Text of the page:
- AutoStore, a Norwegian developer of technology used to automatically fulfill online grocery orders, has stepped up its patent dispute against Ocado by filing an entitlement action in the United Kingdom accusing the U.K.-based robotics company of filing for patents using AutoStore-owned intellectual property, according to a press release.
- The lawsuit, which claims Ocado obtained patents in the U.K. relating to optimizing the placement of products within an automated storage and retrieval system and to safety systems that stop robots, follows patent-related suits AutoStore filed against Ocado in the United States and the U.K. in October.
- Ocado is facing legal action over the validity of patents connected to essential components of its Ocado Smart Platform as it works on robotic fulfillment facilities for grocers including Kroger, for which it is building a network of automated warehouses that are set to debut next year.
AutoStore is not mincing words as it proceeds with its legal offensive against Ocado. The robotics company claims Ocado applied for patents for technologies invented by AutoStore after gaining access to the technologies as an AutoStore customer in 2011 and 2012. Ocado listed executives including CEO Tim Steiner as inventors in patent applications starting in June 2014, according to AutoStore.
“Ocado took advantage of being our customer and having access to AutoStore's market-leading technology and then attempted to assert ownership over what it had learned from AutoStore by filing its own patents,” AutoStore CEO Karl Johan Lier said in a statement.
The applications are still pending in Europe, but officials in the United Kingdom granted the patents to Ocado in 2018 and 2019, AutoStore said.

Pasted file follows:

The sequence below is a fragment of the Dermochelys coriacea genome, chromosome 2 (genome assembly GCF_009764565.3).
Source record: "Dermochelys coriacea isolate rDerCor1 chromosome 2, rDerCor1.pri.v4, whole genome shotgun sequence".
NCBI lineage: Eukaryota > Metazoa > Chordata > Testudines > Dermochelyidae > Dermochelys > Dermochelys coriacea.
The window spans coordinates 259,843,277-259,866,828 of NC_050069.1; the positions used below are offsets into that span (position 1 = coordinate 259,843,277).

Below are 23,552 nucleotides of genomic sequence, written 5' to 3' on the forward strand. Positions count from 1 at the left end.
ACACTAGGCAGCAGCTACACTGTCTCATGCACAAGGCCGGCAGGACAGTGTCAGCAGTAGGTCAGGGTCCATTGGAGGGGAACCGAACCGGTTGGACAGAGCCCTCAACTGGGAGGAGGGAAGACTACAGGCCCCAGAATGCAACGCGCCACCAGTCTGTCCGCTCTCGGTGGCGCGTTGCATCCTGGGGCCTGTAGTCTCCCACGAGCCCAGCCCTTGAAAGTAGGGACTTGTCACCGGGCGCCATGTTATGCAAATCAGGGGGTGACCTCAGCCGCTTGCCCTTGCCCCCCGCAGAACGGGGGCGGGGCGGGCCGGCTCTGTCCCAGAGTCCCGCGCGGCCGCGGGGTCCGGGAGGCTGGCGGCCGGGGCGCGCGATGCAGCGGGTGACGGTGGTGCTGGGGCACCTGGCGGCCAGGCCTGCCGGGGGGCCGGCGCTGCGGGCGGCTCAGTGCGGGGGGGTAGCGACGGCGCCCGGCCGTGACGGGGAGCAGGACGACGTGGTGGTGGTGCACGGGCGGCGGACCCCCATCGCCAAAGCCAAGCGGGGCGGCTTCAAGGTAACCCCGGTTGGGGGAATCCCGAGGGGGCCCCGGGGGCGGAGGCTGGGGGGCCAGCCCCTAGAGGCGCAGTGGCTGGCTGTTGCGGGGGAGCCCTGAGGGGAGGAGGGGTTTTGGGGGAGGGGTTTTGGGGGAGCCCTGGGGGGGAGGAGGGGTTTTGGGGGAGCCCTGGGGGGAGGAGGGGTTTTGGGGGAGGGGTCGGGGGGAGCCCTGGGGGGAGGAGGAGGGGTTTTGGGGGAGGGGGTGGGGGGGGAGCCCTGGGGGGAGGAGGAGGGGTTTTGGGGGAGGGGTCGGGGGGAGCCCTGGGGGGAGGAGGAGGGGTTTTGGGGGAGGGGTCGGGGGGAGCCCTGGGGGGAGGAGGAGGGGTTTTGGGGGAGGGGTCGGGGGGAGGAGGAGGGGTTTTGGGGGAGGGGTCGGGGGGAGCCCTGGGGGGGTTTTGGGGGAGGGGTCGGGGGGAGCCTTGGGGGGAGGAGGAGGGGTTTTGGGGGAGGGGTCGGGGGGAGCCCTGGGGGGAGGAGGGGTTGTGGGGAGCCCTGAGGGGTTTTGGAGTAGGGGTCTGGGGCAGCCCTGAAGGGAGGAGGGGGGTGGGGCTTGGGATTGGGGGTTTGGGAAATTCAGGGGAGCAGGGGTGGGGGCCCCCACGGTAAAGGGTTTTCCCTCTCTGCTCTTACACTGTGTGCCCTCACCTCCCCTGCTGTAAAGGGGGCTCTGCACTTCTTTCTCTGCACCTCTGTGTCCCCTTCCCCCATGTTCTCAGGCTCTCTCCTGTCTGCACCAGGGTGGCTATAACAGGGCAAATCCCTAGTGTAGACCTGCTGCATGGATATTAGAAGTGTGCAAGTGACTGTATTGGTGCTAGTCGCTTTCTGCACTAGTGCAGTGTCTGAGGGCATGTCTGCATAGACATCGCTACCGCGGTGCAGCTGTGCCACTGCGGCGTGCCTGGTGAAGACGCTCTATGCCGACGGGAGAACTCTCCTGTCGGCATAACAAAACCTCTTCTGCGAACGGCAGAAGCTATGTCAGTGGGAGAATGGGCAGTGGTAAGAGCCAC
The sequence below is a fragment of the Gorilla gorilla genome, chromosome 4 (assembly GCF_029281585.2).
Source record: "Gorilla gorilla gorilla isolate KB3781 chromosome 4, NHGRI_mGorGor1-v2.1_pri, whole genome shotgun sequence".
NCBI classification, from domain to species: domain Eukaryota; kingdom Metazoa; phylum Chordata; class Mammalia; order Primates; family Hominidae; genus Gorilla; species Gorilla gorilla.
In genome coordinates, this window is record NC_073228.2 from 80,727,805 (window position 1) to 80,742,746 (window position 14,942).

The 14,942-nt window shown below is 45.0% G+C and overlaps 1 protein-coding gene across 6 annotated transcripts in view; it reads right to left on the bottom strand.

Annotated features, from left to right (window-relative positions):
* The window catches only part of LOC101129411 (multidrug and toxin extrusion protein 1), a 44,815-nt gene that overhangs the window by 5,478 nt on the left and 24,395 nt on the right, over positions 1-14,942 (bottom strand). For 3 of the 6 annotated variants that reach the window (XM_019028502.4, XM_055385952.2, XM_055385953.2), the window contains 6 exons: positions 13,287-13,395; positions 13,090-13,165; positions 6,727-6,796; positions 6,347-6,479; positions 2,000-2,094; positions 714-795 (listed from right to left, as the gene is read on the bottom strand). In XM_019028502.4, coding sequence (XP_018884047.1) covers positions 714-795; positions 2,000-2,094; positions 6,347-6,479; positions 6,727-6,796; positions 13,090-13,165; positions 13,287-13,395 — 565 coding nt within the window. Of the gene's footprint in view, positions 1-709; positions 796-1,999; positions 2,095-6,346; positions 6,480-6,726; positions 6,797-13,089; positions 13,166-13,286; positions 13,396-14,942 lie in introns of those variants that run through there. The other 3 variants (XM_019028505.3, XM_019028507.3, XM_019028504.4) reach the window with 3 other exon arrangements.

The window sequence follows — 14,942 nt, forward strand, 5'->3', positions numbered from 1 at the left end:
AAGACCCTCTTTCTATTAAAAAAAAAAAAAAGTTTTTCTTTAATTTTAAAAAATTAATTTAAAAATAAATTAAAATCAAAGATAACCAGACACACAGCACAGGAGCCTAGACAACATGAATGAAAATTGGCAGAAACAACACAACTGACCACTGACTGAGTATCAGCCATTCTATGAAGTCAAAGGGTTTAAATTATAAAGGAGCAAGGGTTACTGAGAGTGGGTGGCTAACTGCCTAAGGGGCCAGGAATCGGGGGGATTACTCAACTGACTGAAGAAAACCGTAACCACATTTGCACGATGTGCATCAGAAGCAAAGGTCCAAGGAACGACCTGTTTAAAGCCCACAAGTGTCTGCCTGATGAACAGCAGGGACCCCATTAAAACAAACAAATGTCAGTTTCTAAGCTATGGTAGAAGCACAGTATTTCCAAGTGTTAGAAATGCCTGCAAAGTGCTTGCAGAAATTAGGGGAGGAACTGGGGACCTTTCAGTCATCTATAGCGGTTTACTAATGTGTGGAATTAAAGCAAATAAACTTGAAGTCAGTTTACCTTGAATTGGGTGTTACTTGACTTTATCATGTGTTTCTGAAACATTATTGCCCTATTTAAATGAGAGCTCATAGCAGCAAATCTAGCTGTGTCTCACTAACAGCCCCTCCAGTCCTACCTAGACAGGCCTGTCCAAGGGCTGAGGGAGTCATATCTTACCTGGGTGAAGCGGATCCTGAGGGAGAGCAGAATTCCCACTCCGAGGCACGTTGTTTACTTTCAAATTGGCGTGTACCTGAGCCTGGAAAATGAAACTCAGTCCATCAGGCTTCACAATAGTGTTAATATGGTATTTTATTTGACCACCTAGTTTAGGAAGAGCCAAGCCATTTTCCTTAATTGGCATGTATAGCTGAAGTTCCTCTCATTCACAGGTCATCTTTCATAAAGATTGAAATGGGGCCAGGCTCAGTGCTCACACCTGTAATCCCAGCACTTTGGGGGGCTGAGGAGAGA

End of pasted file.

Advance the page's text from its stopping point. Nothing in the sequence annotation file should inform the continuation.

According to AutoStore, the company thought it was working with Ocado in “good faith” when it permitted Ocado executives and engineers to inspect an AutoStore system, allowed Ocado to test certain AutoStore software and hardware, and provided training in the operation of its technology.
AutoStore filed the entitlement action in the U.K.’s Intellectual Property Office and expects it to be transferred to the High Court of England & Wales. Specifically, AutoStore wants authorities to declare that it is the “true owner” of the patents in question, assign it the patents and specify that none of the Ocado employees named as inventors in the patents “was in fact the inventor or has the right to be named as such.”
In a statement released in response to the initial legal volley in October, when AutoStore also accused Ocado of violating its intellectual property rights, Ocado said it had no reason to believe that “any infringement of any valid AutoStore rights has taken place.” The company added at the time that it would examine whether AutoStore had violated its patents.
Ocado has sought to bolster its technological capabilities even as AutoStore has mounted a legal campaign aimed at undermining Ocado’s ability to supply robotic fulfillment systems to its customers.
Earlier in November, Ocado announced it was purchasing a pair of North American robotics companies, one with expertise in artificial intelligence-powered vision and motion control and the other a specialist in the development of low-cost robot arms. In October, the company bought a minority position in Myrmex, a maker of automated click-and-collect systems.